That is right; transportation is taking a turn for the better. The junior lot will have a tabletop parking structure, meaning it will be multi-story with no trees, and the top level will be flat, perfect for the marching band to practice on. It will likely be two stories with a portion of a third. There will also be a separate lane for students with disabilities, and there will be a carpool lane. The purpose of the carpool loop will be to promote stacking; by moving more vehicles in, backed up traffic on Laura Duncan will be prevented. The bus loop will be moved from the front and be near where the current senior lot is.
The interior of the school will incorporate Apex High’s “colors, logo, mascot, trophies, awards, and student art.” Kearney describes the unique design as “a rich reflection of our tradition, identity, and who we are,” as well as a display of Apex’s “history, traditions, and community.”
Besides the new school’s style, many are questioning how the necessary funds will be obtained. For design and early construction fees, $8 million have been allotted, and this $70 million renovation will be carried out by the all-female Clark Nexson architect group that designed Apex Friendship. Wake County has also contracted with the construction company Balfour Beatty, and surveyors have already done a thorough review and assessed the building conditions.
While the cost seems high, it is hardly anything compared to the total county school construction needs, which totals at $2 billion. An estimated $1.1 billion of this will be used for the development of new schools, which will be necessary to house the projected 20,904 students expected to arrive by 2022. This rapidly growing county, ranked largest school system in North Carolina and the sixteenth largest in the nation, is looking to better accommodate the new students and the current 157,180 students.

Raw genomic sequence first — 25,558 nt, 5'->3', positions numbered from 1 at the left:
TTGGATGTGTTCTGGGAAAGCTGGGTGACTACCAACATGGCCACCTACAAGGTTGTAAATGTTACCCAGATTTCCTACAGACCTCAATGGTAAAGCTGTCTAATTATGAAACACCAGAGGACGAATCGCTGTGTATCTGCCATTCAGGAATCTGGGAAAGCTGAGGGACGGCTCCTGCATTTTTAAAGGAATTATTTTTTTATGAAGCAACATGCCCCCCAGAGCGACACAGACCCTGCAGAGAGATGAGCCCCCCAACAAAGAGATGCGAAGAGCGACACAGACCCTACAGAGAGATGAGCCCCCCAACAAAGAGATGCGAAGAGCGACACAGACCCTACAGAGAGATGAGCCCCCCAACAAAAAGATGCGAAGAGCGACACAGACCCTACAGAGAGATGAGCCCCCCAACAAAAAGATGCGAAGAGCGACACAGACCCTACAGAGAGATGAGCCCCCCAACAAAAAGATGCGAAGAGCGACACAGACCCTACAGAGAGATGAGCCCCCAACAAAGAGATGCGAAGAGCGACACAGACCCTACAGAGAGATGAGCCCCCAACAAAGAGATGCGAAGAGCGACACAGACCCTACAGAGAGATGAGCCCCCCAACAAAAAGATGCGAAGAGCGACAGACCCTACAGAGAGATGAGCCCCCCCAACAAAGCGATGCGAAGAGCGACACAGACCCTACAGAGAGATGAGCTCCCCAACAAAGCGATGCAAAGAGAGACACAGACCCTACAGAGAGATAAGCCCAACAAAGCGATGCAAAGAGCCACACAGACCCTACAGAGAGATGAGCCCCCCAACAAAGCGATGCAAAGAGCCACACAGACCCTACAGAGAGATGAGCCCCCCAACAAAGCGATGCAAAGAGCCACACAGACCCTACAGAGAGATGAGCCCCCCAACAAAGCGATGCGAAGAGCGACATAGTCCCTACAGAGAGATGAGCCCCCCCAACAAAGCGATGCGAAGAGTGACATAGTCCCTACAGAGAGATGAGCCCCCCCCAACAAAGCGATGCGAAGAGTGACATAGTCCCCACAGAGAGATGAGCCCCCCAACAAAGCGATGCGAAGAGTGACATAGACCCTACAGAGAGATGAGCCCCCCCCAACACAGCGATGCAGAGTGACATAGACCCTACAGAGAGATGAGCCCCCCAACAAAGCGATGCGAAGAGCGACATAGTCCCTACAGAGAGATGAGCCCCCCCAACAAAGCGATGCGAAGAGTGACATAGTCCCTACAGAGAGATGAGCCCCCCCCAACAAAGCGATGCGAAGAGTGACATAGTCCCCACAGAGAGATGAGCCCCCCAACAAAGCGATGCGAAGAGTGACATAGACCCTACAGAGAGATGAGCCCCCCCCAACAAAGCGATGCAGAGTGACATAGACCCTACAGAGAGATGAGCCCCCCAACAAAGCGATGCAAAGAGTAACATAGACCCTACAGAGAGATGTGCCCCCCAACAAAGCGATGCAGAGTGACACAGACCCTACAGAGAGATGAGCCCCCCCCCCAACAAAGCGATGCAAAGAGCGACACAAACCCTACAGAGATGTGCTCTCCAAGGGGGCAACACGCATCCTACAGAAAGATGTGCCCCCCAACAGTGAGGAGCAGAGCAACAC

But school board members are worried about meeting the plan’s financial needs as construction costs continue to rise. There have been speculations about taxes raising or bond referendums. But the Wake County Board of Commissioners is looking into borrowing money without voter approval versus placing a bond referendum on the November ballot. An estimated $358.9 million will be needed annually for building, and while they will likely be able to borrow $440 million for county projects in the next two years, the current $994 million building program will unfortunately end at the same time. If no more money is produced, there will not be any funds available to construct new schools or complete upgrades on existing ones past the 2018-2019 year.
While Kearney explains that “Wake County is still discussing the funding source,” the renovations will definitely still be happening. The revamping of Apex High will be completed during a two-year swing at Green Level High School, which is currently under construction at the intersection of Green Level and Roberts Road. While Apex High students are at Green Level High, all sports and activities will be held there. In August of 2019, the students and staff will return to an improved Apex High. “We will make it Apex High through and through,” says Kearney. “I hope to make it so you walk in, and you know we are the Cougars, and our colors are black and gold.”